Diary of Injustice reveals Scotland’s Court of Session judges & Sheriffs claimed £535K expenses on top of huge salaries. MEDIA ENQUIRIES into the lavish expenses claims & perks of Scotland’s already highly paid judiciary, revealed in two investigations on the costs of Scotland’s “Victorian” justice system, appear to have brought a new level of public openness from the new Judicial Office for Scotland with the sudden announcement that all expenses claims made by Scotland’s top judges, Sheriffs, Sheriff Principals & part-time Sheriffs will now be published online, as has been the case for some time in England & Wales.
A spokesperson for the Judicial Office said : “I can confirm that the Scottish Court Service intends to make available to the public the information that you seek. Details of travel and subsistence expenses claimed by individual salaried judicial office holders since 1 April 2010 will be published on 1 November 2010 and thereafter on a quarterly basis. The information will be published in the Judiciary of Scotland website www.scotland-judiciary.org.uk”
The spokesperson went onto comment that since expenses claims are now to be published online, all Freedom of Information requests regarding judicial expenses have now been invalidated under section 27 of the Freedom of Information (Scotland) Act 2002 given that the information on expenses claims will be published within the next 12 weeks.
The decision by the Judicial Office to publish expenses claims of Scotland’s judicial office holders comes after my earlier investigations into the expenses claims of Scotland’s judiciary, reported in August : The costs of Scotland’s ‘Victorian’ Justice System : Court of Session judges paid £6.1 million as litigants struggle to obtain hearing dates & here : Justice Delayed ? Not when it comes to expenses claims as high earning Scots judges rake in at least £78K in ‘travel’ claims
As the decision was being taken to publish the expenses claims of judges & sheriffs, the Scottish Government released a final set of statistics in response to a Freedom of Information request, showing the total expenses claims made by all of Scotland’s judicial office holders over the past two years.
Scottish Government FOI release of Judicial Office holder’s expenses claims. The newly released figures reveal that while a Sheriff receives an annual salary of around £128,296 per annum, Scotland’s Sheriffs collectively claimed a further £176,431.37 in expenses in the last financial year 2009/2010, while part time sheriffs who are paid a daily fee of around £575 for each day of service claimed an additional much larger figure of £281,085.07 in expenses. The figures also reveal earlier & current expenses claims of £106,367.09 & £77,259.31 respectively for Scotland’s Court of Session judges (Senators) on salaries ranging from £172,753.00 to the Lord President’s staggering £214,165.00.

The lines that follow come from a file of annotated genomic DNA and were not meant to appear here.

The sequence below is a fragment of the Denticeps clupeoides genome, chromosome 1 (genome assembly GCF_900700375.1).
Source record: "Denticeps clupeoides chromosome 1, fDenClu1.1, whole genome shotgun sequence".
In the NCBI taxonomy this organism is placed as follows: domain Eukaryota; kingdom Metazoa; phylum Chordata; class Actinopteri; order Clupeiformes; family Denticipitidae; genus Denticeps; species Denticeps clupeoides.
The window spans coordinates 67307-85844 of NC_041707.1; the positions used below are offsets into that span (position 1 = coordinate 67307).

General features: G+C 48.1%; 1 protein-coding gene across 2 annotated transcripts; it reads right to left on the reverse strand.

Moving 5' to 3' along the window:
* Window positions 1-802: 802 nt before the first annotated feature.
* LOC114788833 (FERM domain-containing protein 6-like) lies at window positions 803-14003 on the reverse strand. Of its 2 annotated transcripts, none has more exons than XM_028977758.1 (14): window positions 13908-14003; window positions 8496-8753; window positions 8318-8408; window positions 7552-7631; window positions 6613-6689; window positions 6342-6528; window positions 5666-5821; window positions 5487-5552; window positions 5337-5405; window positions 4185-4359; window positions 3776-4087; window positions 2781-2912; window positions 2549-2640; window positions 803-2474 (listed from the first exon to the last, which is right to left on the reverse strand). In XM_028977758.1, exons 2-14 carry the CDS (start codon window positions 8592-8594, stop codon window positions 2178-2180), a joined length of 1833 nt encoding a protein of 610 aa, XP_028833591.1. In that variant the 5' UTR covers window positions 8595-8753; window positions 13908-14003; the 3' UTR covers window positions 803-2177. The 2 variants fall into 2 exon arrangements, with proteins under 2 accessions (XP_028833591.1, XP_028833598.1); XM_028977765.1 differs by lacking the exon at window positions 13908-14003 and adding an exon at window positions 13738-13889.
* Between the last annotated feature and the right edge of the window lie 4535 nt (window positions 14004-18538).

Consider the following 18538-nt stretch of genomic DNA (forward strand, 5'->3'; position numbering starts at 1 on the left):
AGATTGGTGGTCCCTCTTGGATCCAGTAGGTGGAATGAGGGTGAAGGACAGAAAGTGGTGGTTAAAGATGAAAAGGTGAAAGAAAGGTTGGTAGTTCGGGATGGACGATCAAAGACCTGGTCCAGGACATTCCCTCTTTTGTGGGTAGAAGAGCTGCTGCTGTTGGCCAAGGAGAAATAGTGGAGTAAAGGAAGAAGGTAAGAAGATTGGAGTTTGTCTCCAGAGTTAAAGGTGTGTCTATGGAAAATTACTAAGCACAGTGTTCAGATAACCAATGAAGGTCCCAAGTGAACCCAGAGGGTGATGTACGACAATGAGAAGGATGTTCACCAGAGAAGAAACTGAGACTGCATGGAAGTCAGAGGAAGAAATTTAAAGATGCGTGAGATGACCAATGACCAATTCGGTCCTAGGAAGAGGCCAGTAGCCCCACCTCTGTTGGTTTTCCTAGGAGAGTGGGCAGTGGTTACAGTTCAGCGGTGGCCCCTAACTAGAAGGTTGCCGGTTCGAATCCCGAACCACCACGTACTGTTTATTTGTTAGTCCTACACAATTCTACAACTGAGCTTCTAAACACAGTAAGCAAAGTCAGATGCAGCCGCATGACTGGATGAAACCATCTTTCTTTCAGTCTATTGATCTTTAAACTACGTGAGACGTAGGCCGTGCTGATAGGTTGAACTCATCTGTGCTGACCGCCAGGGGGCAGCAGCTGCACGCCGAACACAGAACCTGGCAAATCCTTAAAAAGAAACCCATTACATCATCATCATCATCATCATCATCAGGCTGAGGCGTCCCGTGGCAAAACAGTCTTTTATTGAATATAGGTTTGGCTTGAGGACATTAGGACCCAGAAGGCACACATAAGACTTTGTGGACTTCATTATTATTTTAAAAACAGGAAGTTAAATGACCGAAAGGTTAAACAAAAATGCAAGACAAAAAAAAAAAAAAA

The figures make for grim reading in recession hit UK, where it seems expenses claims for high salaried public positions are far from “under control” while the delivery of access to justice in our courts is still at a snail’s pace, as are the now one year old moves to reform Scotland’s “Victorian” justice system, which I reported on recently, here : Civil Courts Review one year on : Scotland’s out-of-reach justice system remains Victorian, untrustworthy and still controlled by vested interests
The Scottish Government admitted in FOI responses there were no details held of the individual expenses claims for judges on a central database as the accounts system only recorded the totals charged against headings such as Travel and Subsistence. However the new policy of publication of all judicial office holder’s expenses claims in Scotland will bring transparency in expenses into line with England & Wales, details of which can be viewed on the English Judiciary’s website, here : Judicial Expenses for England & Wales
A legal insider today admitted some were uneasy over the publication of judicial expenses, although he indicated it was felt in view of media & public interest in expenses claims, there was little option left other than to publish the amounts on the new Judiciary for Scotland website, which I reported on earlier, here : Judiciary of Scotland website launched, expect more break-neck speed judicial reforms around the next ‘Victorian’ corner …
It was also indicated the expectation was that expenses claims ‘would be better managed and hopefully fall in the wake of publication’.
Again … another thumbs up for the new Judicial Office for Scotland. Little did this Law journalist expect the ‘next Victorian corner’ would be turned in a remarkable, break-neck speed of just seven days later !
This only leaves attending to all the recommendations of the Lord Justice Clerk, Lord Gill’s CIVIL COURTS REVIEW, ensuring an equally speedy implementation of all the reforms our “Victorian” Civil Justice system requires to ensure all Scots have access to justice, unobstructed by those elements of the legal profession who still consider the courts their own business domain, rather than a justice system which should always be open to all.